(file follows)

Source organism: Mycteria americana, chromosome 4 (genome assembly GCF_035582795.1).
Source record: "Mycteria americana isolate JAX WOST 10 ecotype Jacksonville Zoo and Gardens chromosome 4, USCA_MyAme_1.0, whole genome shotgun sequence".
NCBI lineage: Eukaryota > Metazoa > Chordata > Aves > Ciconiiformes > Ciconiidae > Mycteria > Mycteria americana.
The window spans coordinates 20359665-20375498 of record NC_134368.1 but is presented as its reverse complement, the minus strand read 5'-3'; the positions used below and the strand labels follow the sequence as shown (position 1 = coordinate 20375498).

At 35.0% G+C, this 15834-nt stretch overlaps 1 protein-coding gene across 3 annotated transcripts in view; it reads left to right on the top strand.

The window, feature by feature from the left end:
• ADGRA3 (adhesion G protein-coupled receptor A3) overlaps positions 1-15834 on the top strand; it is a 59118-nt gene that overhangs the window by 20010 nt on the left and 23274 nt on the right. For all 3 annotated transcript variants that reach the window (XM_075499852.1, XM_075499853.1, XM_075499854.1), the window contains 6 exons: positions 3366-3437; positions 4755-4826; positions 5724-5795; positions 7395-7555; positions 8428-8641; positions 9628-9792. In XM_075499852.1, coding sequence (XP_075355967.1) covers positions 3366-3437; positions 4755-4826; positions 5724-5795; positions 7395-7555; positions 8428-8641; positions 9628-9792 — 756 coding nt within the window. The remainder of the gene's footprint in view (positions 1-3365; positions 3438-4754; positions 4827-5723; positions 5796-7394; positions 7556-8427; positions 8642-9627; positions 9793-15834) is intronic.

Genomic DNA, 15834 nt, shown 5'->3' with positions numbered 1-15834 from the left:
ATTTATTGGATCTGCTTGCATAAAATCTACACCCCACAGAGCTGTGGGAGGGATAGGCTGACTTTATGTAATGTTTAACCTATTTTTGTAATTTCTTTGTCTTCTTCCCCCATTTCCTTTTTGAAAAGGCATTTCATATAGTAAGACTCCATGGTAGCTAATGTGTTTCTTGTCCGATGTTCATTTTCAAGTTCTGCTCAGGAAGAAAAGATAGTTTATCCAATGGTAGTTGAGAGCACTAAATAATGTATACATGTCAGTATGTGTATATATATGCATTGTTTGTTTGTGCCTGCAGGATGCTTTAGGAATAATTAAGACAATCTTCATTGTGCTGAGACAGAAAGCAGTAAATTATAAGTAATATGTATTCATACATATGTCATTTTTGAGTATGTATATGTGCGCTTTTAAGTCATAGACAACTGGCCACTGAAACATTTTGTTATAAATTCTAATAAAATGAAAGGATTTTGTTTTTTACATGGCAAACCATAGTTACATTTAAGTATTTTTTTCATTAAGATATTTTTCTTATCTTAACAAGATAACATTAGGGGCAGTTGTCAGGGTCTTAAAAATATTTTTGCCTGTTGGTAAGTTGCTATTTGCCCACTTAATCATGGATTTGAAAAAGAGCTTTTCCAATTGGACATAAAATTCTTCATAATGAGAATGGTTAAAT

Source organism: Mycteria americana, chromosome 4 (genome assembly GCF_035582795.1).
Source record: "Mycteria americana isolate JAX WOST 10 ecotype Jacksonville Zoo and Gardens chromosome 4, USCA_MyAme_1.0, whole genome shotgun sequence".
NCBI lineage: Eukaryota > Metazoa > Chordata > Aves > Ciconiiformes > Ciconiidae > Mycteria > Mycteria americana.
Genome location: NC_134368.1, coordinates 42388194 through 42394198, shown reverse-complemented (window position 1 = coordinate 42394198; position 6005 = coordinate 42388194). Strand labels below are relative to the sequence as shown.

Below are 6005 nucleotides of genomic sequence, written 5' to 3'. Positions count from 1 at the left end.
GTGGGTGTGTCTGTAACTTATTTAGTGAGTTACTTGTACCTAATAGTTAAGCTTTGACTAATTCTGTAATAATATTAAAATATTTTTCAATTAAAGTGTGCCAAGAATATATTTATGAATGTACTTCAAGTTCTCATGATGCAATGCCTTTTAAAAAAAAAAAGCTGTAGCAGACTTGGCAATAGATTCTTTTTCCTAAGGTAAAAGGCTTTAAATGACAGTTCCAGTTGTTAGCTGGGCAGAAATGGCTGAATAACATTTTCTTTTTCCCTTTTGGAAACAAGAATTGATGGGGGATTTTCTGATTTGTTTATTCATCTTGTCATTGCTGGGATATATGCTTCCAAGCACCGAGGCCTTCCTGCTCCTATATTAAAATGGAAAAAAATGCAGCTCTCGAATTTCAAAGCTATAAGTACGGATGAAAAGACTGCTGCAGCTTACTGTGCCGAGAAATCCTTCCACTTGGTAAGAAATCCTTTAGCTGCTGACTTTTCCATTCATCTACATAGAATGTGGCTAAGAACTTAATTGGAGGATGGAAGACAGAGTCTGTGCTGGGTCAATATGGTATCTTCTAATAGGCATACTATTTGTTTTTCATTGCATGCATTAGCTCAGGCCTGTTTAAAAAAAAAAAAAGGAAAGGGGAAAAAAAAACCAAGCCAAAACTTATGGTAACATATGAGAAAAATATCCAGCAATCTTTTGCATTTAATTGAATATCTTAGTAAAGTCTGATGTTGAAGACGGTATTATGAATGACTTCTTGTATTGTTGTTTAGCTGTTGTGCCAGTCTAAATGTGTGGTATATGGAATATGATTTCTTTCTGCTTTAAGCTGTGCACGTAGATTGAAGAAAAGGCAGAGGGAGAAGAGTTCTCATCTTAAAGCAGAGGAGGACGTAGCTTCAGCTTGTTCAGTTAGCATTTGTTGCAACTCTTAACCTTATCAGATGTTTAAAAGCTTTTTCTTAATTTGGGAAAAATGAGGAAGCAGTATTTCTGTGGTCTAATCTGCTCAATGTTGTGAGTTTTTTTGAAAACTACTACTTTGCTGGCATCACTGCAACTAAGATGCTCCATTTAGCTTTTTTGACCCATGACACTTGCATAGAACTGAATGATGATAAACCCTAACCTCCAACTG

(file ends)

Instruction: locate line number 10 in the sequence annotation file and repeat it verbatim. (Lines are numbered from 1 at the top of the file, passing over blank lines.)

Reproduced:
Source organism: Mycteria americana, chromosome 4 (genome assembly GCF_035582795.1).